Microgrid Brings Solar Energy to Missouri Botanical Garden
Rooftop Solar Array to Help Power One of St. Louis’ Truly “Green” Institutions
Saint Louis, Mo. – Microgrid Energy – a St. Louis-based solar installer – announced today that, with the assistance of corporate sponsor Express Scripts, it has helped bring new on-site clean energy to the Missouri Botanical Garden, completing installation of a 25-kilowatt solar photovoltaic (PV) array.
“Completing this project for the Missouri Botanical Garden really means a lot to us,” said Rick Hunter, CEO of Microgrid Energy. “The Garden has always been an advocate for clean energy, understanding its direct impact on the plant conservation. We are proud to be able to help the Garden in its efforts to reduce its carbon footprint further, and at the same time to offer a publicly accessible solar project that can help demonstrate the feasibility and importance of renewable energy.”
This solar project involved a unique partnership that included a corporate sponsor, Express Scripts, enabling additional incentives to be utilized. The solar industry in Missouri and Illinois is currently experiencing a surge, due to new incentives and steadily rising electric costs.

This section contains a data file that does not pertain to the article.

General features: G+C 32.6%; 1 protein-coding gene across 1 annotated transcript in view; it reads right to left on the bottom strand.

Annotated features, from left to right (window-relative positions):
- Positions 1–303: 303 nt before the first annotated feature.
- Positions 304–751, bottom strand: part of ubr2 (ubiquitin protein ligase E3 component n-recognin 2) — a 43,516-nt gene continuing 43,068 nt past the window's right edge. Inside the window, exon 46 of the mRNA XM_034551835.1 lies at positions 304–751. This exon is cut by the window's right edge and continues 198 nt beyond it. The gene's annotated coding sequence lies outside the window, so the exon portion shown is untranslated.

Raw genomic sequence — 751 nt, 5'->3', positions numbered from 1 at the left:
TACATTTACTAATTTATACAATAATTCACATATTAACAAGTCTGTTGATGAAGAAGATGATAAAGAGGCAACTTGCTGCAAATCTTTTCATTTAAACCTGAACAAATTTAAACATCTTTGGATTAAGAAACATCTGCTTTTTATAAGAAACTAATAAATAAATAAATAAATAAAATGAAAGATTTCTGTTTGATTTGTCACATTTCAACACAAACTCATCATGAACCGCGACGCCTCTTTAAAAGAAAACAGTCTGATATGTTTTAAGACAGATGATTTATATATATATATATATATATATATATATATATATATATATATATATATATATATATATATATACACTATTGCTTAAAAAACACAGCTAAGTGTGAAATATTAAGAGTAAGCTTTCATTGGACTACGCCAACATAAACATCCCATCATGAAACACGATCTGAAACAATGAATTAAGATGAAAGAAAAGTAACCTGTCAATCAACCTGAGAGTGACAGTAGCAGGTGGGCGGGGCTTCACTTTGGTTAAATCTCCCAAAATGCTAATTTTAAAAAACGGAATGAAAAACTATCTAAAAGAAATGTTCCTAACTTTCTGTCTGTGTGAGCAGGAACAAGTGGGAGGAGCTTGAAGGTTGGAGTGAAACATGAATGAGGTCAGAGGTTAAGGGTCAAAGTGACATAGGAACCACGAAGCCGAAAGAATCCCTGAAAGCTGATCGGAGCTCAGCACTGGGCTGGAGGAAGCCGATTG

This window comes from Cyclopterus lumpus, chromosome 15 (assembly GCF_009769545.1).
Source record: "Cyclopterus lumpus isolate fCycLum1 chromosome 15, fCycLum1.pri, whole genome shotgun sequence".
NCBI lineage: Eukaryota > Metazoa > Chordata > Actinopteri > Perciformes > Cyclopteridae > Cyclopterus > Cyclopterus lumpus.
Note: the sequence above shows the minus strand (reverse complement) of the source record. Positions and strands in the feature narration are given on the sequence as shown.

The solar array is mounted on an approximately 3,000-square-foot area on the rooftop of the Garden’s Commerce Bank Center for Science Education (CBEC), and is visible from Interstate 44 near the Kingshighway exit. The 110 solar panels atop the building will produce an estimated 32,000-kilowatt hours of energy annually. The power created by this system is equivalent to the energy needed to power four to six homes. Over its 30-year lifetime, the system is estimated to produce 870,000-kilowatt hours of energy and displace 800 tons of carbon dioxide. In other environmental terms, the savings in emissions is on par with eliminating 2,500 gallons of gasoline burned in cars per year, or preserving 29 acres of hardwood forest.
Each of the 40-inch wide by 65-inch long individual solar panels weighs 40 pounds and is secured to the roof by concrete blocks to hold it in place even in the strongest winds. The panels are comprised of polycrystalline photovoltaic modules with micro-inverters, which convert the sun’s direct current (DC) electricity into alternating current (AC, the type used to power lights, appliances, and other electronics) on the spot.
A touch-screen monitoring station in the CBEC lobby offers an opportunity for the visitors to learn more about solar, including viewing the real-time power production of the solar panels and the daily energy harnessed. Visitors can also measure the array’s power production tallies for the current week, month, and its lifetime to-date.
“Not only are we helping provide clean, solar energy to power the building for today, but with the addition of this great educational component, we hope people will be inspired to think about how they can address the energy challenges of the future,” added Hunter.
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For more information about Microgrid Energy visit: http://microgrid-solar.com/